Is Technology Killing Print Journalism in the U.S.?

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In the very early age of journalism, the emergence of technology in the shape of power-steamed machines helped print media outlets to lower the cost of printing by one-sixth and significantly boost readership across the United States. In the present era, advanced technology, especially the internet, now seems to be destroying the readership of print journalism.

An increasing number of people, especially millennials, are turning to social media platforms, such as Facebook or Twitter, as well as online media outlets for news consumption, said Mark Neuzil, a professor of communication and journalism at the University of St. Thomas, during a lecture on history of American journalism. "By 2008, the internet passed newspapers as a primary source of news," he added.

Today, approximately 40 percent of Americans get news online, which is almost twice the size of news readership for print newspapers, according to the PEW Research Center, a Washington-based non-partisan "fact tank". Other broadcasting platforms, including TV and radio, make up the rest.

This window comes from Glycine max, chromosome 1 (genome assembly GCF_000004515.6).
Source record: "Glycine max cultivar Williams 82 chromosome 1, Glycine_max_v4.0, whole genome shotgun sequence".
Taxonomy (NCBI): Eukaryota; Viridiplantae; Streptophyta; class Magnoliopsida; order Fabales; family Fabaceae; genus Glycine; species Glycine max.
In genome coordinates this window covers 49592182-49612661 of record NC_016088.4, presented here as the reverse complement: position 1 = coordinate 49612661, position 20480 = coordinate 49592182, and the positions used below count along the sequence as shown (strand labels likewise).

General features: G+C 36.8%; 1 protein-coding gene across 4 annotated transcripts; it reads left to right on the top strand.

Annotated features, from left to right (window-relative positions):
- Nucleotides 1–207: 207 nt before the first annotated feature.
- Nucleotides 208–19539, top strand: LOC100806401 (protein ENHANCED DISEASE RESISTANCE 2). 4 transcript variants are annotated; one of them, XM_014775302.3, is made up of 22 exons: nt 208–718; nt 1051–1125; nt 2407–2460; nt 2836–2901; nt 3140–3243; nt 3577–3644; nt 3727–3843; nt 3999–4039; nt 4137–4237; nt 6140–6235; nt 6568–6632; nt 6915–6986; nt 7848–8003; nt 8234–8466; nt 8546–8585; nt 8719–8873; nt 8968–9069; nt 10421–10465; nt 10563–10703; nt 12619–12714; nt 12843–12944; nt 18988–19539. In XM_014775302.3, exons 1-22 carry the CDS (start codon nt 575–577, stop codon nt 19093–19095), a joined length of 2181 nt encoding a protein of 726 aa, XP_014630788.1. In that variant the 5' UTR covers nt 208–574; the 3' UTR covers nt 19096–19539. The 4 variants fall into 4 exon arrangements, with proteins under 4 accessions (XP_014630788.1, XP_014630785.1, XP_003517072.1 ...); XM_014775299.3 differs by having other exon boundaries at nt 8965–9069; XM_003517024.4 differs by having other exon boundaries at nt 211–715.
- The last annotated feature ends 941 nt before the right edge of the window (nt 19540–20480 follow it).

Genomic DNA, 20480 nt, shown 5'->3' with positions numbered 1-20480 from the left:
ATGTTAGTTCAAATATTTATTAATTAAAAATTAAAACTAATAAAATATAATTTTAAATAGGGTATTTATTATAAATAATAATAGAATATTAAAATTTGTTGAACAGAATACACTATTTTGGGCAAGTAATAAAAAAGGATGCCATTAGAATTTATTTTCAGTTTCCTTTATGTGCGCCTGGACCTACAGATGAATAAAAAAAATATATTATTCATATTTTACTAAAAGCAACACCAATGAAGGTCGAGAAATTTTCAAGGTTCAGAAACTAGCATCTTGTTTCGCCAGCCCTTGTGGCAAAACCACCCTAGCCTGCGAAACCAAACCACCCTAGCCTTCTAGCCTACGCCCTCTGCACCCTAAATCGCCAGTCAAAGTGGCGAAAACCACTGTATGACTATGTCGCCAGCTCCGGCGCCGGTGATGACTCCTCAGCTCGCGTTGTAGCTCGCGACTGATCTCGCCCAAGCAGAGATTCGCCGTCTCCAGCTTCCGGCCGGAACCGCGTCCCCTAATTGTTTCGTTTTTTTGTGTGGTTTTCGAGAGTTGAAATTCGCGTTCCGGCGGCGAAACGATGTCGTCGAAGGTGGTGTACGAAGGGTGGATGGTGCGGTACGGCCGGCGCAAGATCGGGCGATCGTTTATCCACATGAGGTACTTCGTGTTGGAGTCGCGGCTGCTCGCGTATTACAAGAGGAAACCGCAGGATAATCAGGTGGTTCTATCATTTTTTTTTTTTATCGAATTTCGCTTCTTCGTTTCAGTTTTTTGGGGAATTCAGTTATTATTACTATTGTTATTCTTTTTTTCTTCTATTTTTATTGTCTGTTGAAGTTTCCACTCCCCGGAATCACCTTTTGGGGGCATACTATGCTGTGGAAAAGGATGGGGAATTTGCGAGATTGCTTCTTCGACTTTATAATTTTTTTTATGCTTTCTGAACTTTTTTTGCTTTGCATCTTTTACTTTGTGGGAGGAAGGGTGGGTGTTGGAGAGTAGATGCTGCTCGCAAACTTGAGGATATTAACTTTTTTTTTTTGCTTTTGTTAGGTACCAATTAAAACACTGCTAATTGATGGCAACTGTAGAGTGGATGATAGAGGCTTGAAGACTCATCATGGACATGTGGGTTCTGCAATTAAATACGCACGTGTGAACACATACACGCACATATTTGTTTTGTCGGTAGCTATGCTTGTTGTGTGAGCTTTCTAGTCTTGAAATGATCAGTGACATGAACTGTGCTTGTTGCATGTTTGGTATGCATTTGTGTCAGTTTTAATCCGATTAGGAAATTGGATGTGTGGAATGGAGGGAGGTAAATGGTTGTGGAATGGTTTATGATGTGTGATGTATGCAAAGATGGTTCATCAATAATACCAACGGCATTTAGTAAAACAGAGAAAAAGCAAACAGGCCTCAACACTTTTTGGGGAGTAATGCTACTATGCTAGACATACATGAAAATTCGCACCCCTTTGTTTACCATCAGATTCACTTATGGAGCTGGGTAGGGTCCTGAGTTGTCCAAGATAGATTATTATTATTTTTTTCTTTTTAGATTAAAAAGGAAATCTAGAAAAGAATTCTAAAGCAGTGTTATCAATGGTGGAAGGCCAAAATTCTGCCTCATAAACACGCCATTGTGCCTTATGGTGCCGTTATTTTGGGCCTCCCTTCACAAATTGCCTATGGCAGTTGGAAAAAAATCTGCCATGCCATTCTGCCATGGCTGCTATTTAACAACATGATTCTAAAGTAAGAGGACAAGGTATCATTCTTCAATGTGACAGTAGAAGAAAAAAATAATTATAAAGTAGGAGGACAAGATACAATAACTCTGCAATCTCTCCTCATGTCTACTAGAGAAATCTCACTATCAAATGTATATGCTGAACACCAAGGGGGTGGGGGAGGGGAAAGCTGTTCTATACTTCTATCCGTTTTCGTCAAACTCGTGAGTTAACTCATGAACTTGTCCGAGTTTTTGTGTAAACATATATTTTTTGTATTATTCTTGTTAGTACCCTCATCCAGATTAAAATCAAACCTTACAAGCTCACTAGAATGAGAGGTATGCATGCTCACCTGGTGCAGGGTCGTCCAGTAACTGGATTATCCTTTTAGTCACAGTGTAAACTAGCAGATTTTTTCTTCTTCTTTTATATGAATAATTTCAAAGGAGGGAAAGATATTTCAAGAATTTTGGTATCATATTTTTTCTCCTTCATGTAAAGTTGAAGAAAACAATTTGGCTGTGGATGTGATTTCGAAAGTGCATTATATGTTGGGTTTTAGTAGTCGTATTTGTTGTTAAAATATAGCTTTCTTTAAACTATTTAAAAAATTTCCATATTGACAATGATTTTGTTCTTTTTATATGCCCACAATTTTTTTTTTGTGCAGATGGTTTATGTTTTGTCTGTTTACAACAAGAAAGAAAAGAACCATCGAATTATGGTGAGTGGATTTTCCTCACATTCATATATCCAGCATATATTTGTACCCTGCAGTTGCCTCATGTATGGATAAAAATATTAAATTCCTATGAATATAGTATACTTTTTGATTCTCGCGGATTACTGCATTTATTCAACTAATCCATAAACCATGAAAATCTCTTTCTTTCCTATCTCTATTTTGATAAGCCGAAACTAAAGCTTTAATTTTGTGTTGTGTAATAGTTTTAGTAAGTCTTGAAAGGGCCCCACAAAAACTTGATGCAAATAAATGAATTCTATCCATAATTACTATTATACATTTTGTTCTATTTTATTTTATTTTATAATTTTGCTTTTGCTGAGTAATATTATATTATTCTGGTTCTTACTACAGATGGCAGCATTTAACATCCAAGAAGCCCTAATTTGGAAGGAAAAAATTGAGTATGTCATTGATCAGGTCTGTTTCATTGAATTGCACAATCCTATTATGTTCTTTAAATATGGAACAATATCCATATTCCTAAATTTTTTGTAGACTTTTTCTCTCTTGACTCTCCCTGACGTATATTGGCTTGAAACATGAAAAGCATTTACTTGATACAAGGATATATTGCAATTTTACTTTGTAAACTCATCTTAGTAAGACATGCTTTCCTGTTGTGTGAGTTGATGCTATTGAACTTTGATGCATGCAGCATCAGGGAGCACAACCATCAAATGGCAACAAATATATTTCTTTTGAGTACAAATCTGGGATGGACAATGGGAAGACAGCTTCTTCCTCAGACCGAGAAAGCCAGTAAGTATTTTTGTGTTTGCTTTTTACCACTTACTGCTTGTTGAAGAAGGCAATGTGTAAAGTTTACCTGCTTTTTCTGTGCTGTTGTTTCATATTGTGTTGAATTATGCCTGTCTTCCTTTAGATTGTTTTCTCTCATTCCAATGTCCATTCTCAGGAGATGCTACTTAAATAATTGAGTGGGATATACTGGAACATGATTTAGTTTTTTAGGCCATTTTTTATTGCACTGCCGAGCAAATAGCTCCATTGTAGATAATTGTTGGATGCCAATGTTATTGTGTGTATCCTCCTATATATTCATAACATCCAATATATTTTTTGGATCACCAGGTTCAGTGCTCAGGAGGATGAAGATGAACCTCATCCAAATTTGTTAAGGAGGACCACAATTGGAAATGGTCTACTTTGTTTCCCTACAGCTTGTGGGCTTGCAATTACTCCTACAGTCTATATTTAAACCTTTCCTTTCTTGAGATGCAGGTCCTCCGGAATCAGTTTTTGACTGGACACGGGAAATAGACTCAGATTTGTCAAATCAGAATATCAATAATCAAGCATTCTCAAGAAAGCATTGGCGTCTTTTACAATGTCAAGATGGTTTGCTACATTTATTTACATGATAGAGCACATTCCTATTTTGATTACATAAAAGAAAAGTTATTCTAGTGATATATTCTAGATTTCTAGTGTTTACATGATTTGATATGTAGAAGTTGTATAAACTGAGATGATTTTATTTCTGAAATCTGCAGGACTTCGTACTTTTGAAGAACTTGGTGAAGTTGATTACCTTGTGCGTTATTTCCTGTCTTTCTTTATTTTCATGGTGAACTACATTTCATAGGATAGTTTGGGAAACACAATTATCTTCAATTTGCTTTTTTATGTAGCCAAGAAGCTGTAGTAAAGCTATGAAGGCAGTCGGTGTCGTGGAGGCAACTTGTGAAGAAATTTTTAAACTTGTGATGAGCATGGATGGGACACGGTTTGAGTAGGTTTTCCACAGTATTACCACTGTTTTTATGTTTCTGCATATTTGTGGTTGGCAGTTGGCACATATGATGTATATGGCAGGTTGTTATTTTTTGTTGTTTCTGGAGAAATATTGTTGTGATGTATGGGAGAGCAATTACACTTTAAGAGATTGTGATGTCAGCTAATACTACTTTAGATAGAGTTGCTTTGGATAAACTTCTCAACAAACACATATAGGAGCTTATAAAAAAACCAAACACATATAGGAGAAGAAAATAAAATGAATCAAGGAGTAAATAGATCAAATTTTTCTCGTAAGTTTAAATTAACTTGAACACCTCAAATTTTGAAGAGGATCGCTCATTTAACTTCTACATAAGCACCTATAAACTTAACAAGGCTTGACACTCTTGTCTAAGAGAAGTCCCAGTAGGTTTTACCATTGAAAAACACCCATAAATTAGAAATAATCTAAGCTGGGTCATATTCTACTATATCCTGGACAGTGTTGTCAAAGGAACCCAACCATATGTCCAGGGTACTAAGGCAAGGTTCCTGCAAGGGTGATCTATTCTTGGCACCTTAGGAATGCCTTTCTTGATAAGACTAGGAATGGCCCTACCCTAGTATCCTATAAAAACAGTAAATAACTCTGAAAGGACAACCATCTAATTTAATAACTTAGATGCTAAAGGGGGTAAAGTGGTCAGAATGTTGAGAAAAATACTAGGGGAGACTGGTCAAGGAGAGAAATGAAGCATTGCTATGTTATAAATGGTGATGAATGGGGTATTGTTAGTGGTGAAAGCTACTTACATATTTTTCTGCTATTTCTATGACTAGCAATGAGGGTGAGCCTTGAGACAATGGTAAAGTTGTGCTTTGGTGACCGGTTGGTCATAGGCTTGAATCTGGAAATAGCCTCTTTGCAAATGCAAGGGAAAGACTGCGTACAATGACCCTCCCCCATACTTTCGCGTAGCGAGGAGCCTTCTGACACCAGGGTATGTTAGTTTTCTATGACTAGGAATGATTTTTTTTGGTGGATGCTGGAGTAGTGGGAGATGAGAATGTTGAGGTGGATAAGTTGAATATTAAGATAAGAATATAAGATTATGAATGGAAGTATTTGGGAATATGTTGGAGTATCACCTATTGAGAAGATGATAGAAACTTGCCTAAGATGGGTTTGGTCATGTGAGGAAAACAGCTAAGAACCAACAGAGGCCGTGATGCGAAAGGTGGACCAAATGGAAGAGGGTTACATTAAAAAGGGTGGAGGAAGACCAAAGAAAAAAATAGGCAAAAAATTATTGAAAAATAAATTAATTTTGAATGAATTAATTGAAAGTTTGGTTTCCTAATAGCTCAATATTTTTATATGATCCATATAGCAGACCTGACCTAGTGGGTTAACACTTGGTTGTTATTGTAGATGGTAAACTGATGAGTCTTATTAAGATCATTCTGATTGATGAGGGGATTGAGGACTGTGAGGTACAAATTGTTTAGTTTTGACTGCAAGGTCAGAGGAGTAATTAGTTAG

Prior to the invention of steam-powered printing machines, Benjamin Harris published the first colonial newspaper, The Publick Occurrences, during the 17th Century in Boston. It was shut down by the British rulers following its first edition for not having an operating license. In the 19th century, technology innovations, including the inventions of the power-steamed press and the telegraph, continued to shape journalism by helping lower the cost of paper from six cents to a penny and boost readership across the United States and perhaps the world.

While technology has improved many aspects of life, print newspapers also are facing a huge loss in classified ad revenue because of free websites, such as Craig's List, which was founded in the 2000s by Craig Newmark. The newspapers' ads, often making 30 percent of income, significantly plunged in that period, said Neuzil.

From 2006 to 2014, daily newspaper circulation in the U.S. declined every six months, and the number of newsroom jobs has fallen by 33 percent, according to the Pew Research Center.

Social media as a news source is also replacing traditional media in nations where access to the internet is limited. My home Afghanistan is no exception – whenever a bomb goes off in downtown Kabul, people go to Facebook or Twitter for details.